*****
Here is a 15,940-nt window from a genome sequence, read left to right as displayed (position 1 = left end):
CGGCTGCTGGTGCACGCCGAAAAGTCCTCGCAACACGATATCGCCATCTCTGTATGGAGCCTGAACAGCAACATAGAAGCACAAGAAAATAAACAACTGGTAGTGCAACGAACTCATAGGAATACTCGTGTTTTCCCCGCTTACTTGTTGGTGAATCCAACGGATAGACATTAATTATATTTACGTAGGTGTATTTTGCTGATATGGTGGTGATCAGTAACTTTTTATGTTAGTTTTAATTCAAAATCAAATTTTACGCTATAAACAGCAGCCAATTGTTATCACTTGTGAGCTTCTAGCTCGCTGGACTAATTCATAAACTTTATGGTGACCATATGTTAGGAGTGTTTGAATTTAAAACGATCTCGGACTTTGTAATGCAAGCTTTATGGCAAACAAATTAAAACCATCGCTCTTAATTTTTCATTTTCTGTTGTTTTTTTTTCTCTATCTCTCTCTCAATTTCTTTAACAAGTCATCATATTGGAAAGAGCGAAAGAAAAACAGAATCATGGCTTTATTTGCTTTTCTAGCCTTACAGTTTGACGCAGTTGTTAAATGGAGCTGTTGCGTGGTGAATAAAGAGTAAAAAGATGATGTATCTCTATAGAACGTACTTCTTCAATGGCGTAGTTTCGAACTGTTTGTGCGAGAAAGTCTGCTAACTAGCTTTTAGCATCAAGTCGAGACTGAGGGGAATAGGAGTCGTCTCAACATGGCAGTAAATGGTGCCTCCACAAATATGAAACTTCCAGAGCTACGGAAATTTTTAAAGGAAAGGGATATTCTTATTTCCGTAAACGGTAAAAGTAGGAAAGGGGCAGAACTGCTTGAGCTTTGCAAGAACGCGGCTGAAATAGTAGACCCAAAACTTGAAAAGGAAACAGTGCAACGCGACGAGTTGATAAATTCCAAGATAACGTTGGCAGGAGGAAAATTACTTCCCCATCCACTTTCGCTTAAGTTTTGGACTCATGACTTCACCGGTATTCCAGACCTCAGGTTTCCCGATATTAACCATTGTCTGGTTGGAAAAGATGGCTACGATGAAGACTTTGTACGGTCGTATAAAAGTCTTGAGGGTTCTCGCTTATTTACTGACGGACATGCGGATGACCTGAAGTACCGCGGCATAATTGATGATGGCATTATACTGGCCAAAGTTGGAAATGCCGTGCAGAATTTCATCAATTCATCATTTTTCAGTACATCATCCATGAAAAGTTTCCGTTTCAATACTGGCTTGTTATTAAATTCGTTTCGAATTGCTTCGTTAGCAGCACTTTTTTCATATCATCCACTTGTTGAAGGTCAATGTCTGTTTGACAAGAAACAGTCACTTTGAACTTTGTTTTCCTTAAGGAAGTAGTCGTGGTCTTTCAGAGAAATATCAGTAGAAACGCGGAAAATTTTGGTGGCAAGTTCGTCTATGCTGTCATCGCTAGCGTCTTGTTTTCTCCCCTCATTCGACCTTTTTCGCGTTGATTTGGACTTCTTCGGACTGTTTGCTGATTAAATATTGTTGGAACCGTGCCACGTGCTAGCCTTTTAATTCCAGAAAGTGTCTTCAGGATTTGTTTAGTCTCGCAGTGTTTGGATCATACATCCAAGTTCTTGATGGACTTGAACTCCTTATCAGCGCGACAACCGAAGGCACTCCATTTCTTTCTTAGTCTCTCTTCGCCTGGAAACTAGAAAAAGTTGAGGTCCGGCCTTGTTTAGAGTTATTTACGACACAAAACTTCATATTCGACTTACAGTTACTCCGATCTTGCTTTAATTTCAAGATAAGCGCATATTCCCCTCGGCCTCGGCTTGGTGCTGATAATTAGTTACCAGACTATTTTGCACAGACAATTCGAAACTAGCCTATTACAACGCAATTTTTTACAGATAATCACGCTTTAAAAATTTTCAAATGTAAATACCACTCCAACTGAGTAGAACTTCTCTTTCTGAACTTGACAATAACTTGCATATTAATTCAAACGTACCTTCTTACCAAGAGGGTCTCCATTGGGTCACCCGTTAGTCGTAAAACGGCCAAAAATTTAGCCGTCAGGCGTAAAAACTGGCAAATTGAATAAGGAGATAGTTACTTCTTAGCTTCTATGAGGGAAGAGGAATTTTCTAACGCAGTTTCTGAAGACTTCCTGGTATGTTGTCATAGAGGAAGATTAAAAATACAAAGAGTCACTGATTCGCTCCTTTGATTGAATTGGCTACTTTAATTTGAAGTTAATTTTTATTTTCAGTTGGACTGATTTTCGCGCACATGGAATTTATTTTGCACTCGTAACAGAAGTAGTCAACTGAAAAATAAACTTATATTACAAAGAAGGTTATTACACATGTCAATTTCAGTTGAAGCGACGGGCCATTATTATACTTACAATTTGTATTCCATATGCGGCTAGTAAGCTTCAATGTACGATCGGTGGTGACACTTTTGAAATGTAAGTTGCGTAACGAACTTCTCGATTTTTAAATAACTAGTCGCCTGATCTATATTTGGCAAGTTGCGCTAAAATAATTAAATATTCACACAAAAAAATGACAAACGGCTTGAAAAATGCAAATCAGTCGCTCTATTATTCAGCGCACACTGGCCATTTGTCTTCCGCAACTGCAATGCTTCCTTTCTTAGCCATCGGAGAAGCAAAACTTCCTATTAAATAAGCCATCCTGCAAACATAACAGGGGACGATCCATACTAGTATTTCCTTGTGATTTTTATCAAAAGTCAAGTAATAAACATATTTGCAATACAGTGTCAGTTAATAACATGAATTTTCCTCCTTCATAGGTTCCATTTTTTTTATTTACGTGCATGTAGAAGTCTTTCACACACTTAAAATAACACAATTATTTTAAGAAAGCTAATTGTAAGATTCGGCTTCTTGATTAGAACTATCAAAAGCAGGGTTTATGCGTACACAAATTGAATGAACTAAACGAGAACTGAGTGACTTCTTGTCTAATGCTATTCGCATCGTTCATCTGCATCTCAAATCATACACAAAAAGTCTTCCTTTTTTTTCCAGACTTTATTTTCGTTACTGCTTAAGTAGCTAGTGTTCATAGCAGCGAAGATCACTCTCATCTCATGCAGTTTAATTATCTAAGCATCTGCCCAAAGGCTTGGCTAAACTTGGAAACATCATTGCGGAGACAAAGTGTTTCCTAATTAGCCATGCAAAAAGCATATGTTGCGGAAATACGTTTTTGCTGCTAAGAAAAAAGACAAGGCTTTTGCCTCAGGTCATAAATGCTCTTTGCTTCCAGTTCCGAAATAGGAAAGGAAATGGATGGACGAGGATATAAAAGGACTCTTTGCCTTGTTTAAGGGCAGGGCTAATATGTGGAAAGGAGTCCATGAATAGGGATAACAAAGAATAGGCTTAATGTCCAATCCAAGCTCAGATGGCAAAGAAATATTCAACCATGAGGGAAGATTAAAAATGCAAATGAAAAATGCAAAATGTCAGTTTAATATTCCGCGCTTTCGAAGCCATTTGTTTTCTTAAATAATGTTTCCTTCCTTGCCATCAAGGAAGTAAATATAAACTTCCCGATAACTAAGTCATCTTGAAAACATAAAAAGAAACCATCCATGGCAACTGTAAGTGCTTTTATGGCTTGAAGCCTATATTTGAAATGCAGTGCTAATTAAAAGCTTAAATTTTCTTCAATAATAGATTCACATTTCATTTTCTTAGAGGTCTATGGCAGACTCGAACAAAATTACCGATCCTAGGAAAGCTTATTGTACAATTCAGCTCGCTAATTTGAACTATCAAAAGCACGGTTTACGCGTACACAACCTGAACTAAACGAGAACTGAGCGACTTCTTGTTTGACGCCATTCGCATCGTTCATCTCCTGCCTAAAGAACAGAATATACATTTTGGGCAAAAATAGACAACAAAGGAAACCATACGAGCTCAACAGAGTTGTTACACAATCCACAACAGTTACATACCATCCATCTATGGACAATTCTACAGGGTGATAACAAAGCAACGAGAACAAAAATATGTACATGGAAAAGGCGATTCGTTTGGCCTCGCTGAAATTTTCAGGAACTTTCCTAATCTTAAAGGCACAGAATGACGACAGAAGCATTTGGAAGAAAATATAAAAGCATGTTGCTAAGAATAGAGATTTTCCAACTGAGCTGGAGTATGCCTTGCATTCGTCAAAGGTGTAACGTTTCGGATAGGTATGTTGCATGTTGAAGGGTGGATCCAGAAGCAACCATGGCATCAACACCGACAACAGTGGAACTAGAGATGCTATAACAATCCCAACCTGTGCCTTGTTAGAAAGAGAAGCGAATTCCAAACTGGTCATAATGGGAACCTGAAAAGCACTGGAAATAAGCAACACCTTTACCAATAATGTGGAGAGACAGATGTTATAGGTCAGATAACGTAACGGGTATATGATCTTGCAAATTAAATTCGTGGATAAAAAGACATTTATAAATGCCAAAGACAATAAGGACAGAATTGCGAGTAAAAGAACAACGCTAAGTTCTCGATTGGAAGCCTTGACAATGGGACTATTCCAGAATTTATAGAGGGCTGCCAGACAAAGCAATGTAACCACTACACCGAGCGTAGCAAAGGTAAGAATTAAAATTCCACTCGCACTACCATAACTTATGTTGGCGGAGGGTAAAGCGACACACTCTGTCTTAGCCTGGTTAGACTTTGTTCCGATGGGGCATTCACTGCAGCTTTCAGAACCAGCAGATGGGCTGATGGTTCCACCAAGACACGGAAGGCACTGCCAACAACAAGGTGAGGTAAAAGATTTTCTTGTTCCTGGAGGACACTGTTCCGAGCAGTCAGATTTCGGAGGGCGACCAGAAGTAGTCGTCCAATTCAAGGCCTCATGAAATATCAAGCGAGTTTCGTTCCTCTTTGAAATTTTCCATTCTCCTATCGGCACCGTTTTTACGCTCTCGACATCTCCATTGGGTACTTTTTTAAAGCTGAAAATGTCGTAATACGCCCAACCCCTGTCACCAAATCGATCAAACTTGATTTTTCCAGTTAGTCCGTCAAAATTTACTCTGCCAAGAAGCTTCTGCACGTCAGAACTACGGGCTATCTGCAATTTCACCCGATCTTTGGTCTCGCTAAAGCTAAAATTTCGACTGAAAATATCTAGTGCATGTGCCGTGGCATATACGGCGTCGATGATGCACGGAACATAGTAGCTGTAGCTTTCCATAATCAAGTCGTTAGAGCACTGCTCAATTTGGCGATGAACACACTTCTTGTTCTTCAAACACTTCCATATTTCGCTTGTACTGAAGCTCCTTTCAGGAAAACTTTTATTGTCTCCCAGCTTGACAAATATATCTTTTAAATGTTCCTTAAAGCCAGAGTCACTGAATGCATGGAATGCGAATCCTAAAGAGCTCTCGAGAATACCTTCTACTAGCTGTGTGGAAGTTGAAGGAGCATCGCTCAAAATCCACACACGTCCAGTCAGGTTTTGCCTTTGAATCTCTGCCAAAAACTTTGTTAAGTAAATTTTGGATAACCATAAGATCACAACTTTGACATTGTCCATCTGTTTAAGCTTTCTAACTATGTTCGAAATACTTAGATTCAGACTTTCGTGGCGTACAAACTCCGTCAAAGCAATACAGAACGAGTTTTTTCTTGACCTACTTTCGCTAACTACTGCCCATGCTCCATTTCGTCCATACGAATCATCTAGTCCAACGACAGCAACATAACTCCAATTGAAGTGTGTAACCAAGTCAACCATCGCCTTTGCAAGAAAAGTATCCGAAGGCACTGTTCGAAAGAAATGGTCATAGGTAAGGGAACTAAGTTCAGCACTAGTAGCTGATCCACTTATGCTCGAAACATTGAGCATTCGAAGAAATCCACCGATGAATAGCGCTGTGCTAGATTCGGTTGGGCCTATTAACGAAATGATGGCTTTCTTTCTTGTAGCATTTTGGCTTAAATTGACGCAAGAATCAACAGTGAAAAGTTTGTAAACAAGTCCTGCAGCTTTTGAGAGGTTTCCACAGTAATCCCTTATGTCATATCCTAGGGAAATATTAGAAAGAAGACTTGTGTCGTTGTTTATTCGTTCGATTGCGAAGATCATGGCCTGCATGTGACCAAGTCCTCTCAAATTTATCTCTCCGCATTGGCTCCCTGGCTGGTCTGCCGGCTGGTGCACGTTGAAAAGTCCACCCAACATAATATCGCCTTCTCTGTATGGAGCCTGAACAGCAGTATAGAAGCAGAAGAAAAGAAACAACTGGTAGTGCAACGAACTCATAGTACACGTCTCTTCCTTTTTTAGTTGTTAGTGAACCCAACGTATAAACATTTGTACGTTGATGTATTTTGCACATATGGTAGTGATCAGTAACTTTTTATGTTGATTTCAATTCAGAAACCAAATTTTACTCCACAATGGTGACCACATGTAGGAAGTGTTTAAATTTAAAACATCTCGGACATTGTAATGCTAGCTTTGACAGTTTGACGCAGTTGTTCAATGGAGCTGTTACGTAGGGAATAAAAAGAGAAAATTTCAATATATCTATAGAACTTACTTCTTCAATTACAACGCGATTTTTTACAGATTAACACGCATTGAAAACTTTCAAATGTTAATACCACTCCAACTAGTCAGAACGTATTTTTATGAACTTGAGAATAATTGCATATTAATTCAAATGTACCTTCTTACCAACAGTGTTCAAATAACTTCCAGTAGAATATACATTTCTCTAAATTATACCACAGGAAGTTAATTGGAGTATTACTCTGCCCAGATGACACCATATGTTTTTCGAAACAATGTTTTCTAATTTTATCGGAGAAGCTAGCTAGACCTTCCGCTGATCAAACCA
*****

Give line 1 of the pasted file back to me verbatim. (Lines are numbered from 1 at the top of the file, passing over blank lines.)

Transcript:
Here is a 15,940-nt window from a genome sequence, read left to right as displayed (position 1 = left end):